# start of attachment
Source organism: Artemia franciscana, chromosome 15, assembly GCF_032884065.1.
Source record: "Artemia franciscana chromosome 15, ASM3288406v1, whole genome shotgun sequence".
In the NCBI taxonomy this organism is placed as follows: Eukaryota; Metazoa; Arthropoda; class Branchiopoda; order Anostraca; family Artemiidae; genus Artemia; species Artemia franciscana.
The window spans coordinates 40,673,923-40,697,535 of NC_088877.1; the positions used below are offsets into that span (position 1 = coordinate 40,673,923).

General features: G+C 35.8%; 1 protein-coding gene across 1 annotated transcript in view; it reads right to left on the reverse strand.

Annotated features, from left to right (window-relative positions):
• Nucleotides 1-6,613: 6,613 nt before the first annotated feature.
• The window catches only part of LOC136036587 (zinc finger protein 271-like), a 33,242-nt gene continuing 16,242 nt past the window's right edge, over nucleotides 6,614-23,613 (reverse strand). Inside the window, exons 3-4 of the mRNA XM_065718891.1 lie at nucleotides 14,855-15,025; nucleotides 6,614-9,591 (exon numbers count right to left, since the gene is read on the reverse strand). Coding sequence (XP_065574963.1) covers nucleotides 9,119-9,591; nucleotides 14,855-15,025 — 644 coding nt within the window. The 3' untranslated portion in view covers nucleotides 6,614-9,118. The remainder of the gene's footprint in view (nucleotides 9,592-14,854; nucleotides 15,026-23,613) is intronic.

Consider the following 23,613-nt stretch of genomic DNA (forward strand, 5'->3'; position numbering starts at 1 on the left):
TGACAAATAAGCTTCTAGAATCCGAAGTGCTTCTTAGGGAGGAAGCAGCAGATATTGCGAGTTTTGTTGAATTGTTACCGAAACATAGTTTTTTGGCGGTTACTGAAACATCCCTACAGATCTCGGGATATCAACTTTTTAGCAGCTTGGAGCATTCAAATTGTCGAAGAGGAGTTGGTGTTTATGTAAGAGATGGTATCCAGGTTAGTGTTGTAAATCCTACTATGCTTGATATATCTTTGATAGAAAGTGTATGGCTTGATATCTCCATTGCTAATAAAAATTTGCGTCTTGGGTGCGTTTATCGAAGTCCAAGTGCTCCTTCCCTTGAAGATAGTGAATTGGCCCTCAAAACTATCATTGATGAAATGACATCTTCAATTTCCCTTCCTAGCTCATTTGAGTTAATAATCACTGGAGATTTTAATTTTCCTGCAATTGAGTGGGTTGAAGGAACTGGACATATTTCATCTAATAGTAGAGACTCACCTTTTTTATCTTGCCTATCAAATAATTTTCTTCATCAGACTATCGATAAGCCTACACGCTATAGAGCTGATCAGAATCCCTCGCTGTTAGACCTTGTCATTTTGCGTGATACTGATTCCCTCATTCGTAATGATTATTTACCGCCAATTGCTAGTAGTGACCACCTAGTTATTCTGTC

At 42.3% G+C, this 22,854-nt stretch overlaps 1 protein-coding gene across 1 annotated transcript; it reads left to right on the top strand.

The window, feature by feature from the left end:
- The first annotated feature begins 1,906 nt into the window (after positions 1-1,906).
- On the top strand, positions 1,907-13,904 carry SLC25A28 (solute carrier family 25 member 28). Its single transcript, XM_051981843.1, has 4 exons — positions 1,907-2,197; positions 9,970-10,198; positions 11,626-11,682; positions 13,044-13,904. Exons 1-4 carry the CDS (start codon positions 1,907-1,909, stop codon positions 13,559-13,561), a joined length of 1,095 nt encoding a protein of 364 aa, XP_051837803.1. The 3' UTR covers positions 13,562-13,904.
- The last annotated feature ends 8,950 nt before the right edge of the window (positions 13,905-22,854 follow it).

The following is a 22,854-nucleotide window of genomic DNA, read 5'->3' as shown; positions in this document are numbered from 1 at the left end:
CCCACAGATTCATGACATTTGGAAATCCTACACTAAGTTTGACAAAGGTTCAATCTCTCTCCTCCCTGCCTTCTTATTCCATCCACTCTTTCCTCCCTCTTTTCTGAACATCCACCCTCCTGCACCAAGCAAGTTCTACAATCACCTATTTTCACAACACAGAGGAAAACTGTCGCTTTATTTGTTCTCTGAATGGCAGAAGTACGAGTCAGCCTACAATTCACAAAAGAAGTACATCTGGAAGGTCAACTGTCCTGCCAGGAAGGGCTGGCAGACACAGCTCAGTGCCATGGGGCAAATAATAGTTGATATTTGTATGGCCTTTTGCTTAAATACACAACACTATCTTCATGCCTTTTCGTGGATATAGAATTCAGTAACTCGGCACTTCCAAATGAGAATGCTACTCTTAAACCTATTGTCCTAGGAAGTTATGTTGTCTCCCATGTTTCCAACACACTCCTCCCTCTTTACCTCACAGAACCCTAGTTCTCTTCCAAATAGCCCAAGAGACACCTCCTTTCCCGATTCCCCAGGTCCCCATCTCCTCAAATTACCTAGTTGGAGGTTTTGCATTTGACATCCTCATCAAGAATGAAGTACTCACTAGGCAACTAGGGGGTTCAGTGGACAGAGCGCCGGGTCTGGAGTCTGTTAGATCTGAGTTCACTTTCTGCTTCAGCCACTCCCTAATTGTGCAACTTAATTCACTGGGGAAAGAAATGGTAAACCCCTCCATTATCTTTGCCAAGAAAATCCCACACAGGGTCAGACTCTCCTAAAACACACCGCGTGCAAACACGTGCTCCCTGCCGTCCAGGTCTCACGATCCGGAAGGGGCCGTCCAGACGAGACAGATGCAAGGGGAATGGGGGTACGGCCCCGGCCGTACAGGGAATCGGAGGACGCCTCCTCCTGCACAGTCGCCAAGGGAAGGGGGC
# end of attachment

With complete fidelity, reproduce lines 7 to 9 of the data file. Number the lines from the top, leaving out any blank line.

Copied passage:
• Nucleotides 1-6,613: 6,613 nt before the first annotated feature.
• The window catches only part of LOC136036587 (zinc finger protein 271-like), a 33,242-nt gene continuing 16,242 nt past the window's right edge, over nucleotides 6,614-23,613 (reverse strand). Inside the window, exons 3-4 of the mRNA XM_065718891.1 lie at nucleotides 14,855-15,025; nucleotides 6,614-9,591 (exon numbers count right to left, since the gene is read on the reverse strand). Coding sequence (XP_065574963.1) covers nucleotides 9,119-9,591; nucleotides 14,855-15,025 — 644 coding nt within the window. The 3' untranslated portion in view covers nucleotides 6,614-9,118. The remainder of the gene's footprint in view (nucleotides 9,592-14,854; nucleotides 15,026-23,613) is intronic.

Consider the following 23,613-nt stretch of genomic DNA (forward strand, 5'->3'; position numbering starts at 1 on the left):